Some of the patients, such as Laura, may have experienced a sudden cardiac arrhythmia, and have undergone specialized treatment in Winthrop’s Electrophysiology Laboratory. Some who have experienced syncope may have been treated with medication, or implanted with the Reveal® device, a thumb-sized probe which helps to diagnose the underlying causes of a brief loss of consciousness.

    Nursing care, around the clock. The special needs of cardiac patients are the main reason why these two vital patient care areas are staffed with highly-trained, experienced Registered Nurses, master’s degree-prepared Nurse Practitioners (NPs), and Registered and Certified Physician Assistants (RPA-Cs), who provide care 24-hours-a-day, seven days per week. Many clinicians have earned advanced certification in critical care.

    All nurses on the telemetry units are required to obtain certification in Advanced Cardiac Life Support. The Patient Care Associates (PCAs) have undergone an extra EKG training course, to learn how to monitor and interpret EKG rhythm strips. These additional skills enable PCAs to alert the nursing staff immediately of any sudden changes in a patient’s EKG.

    Bindu Patel, Patient Care Associate (R), reads the cardiac monitors under the supervision of Eileen Gandolfo, CCRN (L), a telemetry staff nurse who is credentialed in critical care nursing.
    How does telemetry work? Winthrop’s telemetry system is based on a series of radio monitors, installed in both units, and throughout the adjacent hallways. The patient slips a transmitter box into a pocket. It accurately monitors the heart’s rhythms, which are transferred to a central video monitor screen at the nursing station. There, the results are read, moment by moment, around the clock, by the nursing staff. As many telemetry patients are well enough to walk, they are encouraged to ambulate in the halls, which are wired to transmit their heart rhythms back to the central monitors. The Hospital’s entire second floor, which also houses the Radiology Department, is similarly wired, to enable uninterrupted monitoring, even while walking or being wheeled to Radiology. Telemetry enables cardiologists to pinpoint the moment that a heartbeat changed, and determine when and how the heart reacted to the start-up or change of medications, ambulation and activity, or to interventions or surgery.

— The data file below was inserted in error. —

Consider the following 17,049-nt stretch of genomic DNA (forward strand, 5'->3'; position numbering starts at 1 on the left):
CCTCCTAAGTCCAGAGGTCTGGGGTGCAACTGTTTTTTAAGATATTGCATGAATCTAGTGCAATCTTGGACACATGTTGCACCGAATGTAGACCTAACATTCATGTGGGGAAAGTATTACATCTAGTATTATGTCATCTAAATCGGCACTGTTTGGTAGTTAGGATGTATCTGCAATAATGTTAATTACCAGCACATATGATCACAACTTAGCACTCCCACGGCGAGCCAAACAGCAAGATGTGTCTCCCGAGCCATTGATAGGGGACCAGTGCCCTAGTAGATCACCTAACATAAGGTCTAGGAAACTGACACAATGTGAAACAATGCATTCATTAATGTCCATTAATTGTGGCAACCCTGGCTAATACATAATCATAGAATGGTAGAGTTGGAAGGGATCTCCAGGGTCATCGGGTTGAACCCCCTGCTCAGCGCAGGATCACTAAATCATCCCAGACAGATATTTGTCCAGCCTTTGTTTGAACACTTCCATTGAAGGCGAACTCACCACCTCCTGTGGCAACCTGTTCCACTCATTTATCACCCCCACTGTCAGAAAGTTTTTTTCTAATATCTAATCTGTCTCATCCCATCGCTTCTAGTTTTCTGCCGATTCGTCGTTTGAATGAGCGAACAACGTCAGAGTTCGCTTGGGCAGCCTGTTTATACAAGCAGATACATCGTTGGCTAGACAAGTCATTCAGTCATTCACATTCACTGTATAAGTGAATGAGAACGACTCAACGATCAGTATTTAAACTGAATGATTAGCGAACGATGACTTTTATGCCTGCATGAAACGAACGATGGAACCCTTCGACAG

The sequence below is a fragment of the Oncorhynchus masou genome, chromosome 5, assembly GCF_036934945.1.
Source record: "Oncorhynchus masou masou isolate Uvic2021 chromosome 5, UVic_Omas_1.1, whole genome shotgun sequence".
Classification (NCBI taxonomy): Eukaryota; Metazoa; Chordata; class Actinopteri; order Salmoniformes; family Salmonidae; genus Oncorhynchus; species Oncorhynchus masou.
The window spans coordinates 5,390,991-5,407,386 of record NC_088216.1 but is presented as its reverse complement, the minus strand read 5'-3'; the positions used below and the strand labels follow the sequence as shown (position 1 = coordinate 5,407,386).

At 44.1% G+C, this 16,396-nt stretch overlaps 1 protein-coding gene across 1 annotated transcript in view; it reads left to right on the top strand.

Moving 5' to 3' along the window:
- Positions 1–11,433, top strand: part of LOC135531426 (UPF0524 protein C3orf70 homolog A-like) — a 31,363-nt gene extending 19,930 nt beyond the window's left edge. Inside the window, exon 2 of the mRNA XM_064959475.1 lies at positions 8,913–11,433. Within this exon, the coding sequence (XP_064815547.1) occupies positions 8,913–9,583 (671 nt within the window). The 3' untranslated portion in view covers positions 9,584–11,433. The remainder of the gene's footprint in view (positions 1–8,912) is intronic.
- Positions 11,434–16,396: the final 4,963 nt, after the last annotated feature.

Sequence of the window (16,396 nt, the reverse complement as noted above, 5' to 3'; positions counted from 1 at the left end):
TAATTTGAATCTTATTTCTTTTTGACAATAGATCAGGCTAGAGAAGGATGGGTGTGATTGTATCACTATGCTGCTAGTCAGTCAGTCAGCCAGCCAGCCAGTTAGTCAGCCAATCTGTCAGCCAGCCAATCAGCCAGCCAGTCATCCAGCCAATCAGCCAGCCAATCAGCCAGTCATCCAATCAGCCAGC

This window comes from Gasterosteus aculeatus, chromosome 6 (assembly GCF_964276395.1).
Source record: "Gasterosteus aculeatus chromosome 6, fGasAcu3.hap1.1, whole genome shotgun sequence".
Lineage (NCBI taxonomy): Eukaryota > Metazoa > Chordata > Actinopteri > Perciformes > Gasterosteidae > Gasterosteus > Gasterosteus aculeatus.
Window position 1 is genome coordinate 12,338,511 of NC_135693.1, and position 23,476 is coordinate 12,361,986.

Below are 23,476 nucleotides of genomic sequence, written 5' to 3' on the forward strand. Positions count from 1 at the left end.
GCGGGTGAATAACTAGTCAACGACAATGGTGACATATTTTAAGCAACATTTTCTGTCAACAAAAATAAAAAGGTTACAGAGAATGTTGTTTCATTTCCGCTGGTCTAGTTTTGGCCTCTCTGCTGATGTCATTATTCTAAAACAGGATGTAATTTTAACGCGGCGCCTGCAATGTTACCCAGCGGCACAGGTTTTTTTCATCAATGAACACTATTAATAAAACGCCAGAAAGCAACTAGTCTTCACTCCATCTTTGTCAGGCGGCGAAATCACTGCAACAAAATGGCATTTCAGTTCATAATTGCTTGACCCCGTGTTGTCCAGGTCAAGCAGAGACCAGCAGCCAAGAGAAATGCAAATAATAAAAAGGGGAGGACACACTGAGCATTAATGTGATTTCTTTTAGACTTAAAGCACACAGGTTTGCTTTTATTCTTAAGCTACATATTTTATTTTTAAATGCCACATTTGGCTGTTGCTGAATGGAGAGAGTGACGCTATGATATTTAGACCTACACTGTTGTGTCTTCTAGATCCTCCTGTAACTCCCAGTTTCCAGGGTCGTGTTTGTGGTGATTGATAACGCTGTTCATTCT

Teamwork yields excellence. The effort, dedication, teamwork, and compassion that characterize the entire Nursing staff at Winthrop are very much in evidence on the telemetry units. For further information about Winthrop’s Institute for Heart Care, call 1-800-443-2788.

    Cardiac Rehabilitation Program Certified

    The Cardiac Rehabilitation Program, part of Winthrop’s Institute for Heart Care, has been awarded Program Certification by the American Association of Cardiovascular and Pulmonary Rehabilitation (AACVPR). Certification recognizes only those programs rigorously reviewed by a national board and found to meet the essential requirements for standards of care. Based at 120 Mineola Boulevard, Mineola, the Cardiac Rehabilitation Program offers patient education, support groups, guest speakers, and yoga classes with a certified instructor. A few members of the Cardiac Rehabilitation Program’s clinical team display the AACVPR certification. L-R: Mary Anne Stecher, RN, C, Cardiac Rehabilitation Nurse; Dianna Scaccia, MS, Program Director; Gregory Macina, MD, Medical Director; and Fatima Hanlon, Medical Assistant. For further information on Winthrop’s Cardiac Rehabilitation Program, contact Ms. Scaccia at (516) 663-2599.